Consumption vs. Production

Consumption vs. Production

Since we opened High Tech High, we have had the mantra with technology that we are about “student production, not just student consumption.” By this we mean that students have many opportunities in life to consume more and more media and technology. Merely having a school where students consume even more content is not what we need. Instead, we think 6th graders should write a picture book about Ancient Egypt for younger children, 10th graders should write a book explaining connections between chemistry principles and major world events, seniors should create a “multimedia exhibition exposing hidden paradigms, underground cultures and unresolved issues,” and juniors should build launchers to study the concept of projectile motion.

When I think about what is happening in the area of blended learning, I wonder about student consumption and production. I mean, I like Khan Academy and MIT open courseware as much as the next person. But if blended learning means kids sitting in chairs consuming content off the internet, I wonder if we have progressed as far as we need to. I wrote about one promising example of students creating something in an online course. I am interested in more examples of this nature.

Written by Ben Daley

Ben Daley

Chief operating officer for High Tech High

5 comments

  1. Terry Armstrong

    I wonder if you mean the contrast to be as stark as your language suggests or whether I have misunderstood your comments. The limits of online you mention are valid. At the same time, PBL has limitations and shortcomings as well. The idea of Blended Learning, as I have understood it, is to draw the best educational characteristics of various teaching methods together in a complementary way.

  2. Lisa Mitchell

    Sitting students in front of a computer to consume content is no different than putting them in front of a teacher to consume content. Therefore, we need to use technology as a tool for higher order thinking and application. Product based learning and application is basically a good assessment technique. When students are able to take a concept and connect it to other ideas and theories, then they become higher level learners; this should be our goal when integrating technology.

  3. Edgar Russell

    Ben – I love the perspective you offer of “producers and consumers”. I too am somewhat concerned about students in blended learning environments obtaining and mastering discreet bits of information, without necessarily understanding how to apply that information holistically. The flip side of that is that anecdotal evidence points to adaptive assessment and instruction being able to address students’ lower order thinking skills very effectively.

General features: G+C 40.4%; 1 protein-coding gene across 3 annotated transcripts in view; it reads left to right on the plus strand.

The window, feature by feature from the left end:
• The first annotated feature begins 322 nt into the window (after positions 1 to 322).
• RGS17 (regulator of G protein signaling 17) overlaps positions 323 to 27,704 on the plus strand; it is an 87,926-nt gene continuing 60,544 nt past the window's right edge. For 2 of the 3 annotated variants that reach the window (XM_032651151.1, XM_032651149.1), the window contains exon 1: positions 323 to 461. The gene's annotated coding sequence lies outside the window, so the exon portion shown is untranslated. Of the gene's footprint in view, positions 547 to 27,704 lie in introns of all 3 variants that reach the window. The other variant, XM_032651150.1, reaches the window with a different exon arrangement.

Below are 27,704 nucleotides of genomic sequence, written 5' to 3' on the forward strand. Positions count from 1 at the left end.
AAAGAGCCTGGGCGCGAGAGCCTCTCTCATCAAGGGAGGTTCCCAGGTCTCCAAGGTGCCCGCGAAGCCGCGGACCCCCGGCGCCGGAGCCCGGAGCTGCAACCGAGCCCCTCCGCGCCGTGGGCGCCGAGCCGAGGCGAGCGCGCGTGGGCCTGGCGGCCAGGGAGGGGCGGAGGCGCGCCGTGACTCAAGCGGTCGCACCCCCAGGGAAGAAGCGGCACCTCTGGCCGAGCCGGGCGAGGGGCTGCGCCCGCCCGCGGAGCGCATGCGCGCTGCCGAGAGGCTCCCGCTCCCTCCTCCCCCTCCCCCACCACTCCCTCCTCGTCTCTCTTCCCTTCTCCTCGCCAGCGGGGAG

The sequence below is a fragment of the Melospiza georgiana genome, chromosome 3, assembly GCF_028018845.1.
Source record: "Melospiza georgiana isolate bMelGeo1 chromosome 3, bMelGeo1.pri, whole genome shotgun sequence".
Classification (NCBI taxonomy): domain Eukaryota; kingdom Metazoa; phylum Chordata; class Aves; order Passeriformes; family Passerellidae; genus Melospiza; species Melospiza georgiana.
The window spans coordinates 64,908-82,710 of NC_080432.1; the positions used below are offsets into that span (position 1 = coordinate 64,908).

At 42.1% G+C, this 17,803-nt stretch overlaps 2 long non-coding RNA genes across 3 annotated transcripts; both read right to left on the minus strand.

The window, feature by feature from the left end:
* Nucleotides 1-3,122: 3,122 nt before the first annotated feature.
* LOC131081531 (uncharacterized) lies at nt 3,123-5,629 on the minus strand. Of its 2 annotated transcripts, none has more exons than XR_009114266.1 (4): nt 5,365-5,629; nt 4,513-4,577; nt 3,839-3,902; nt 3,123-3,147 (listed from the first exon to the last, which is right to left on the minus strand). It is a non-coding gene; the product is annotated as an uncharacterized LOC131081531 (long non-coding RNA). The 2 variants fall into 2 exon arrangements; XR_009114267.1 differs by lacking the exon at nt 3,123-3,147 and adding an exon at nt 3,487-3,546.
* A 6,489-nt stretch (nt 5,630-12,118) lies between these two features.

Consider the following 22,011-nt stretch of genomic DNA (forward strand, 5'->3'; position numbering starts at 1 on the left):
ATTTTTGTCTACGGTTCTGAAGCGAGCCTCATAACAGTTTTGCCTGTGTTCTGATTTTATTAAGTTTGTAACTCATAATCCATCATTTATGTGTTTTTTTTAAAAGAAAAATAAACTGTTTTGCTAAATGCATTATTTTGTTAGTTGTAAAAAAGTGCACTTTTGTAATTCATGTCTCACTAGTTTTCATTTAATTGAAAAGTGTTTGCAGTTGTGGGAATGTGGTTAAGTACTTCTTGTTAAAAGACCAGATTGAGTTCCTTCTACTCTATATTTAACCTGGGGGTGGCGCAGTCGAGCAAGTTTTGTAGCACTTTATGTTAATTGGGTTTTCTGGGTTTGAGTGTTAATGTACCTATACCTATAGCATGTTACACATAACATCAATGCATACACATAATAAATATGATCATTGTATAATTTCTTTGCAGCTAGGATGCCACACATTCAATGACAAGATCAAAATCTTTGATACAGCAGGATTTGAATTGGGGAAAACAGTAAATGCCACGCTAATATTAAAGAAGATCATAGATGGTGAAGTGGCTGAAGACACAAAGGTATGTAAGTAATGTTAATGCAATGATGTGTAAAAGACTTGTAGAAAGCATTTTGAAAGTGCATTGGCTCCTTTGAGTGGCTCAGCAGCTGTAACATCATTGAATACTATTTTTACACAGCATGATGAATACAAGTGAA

While I absolutely love the learning and critical thinking that occurs through student interactions with projects, I am also really impressed with the intentional learning that is possible through blended learning. Is room for blending blended learning (every pun intended)? That is, mixing blended learning with project based learning – to address both lower order and higher order thinking skills.

    What do you think?

  4. Ben Daley

    Hi Edgar, when I said that I like Khan and OCW as much as the next person, I didn’t mean that to be flip. I actually really do appreciate those efforts.
    I also completely agree that there is a place for the use of blended learning strategies in a school that is implementing project based learning. Indeed, that is why I am trying to bring blended learning into High Tech High.
    I guess I hear a lot of enthusiasm for students watching videos of lecture on the internet, and I want to problematize that notion. And I think the udacity course is actually an example of blended learning that gets at higher order thinking skills. I know I am thinking really hard about how to solve the udacity homework!
    So the point I was trying to make is that I think that those designing online tools would do well to really think through the pedagogy implicit in what they are creating (i.e. I think I am agreeing with Lisa).

  5. Meg Evans (Innosight Institute)

    This brings up one of the key tenants of disruptive innovation – the products often start out as “not as good.” I think we are already beginning to see leaps in the quality that addresses the “production” piece of the puzzle. Even as that quality in content is still emerging we see teachers in many schools able to do far more of the higher-order “production” than they might have been able to do otherwise, thanks to programs like Khan Academy etc. because it allows teachers to re-assign the time that would be spent lecturing.

    Also, I’m not so sure that lectures through Khan are comparable to a teacher lecturing; the key difference is pacing. I can watch a Khan Academy video until I understand, replaying as need be. I can’t rewind my teacher’s lessons and ask him or her to repeat a concept without slowing down the whole class. This individualization also allows teachers to spend more time wandering the room and challenging students to think through the application of the skill they are mastering at the moment.

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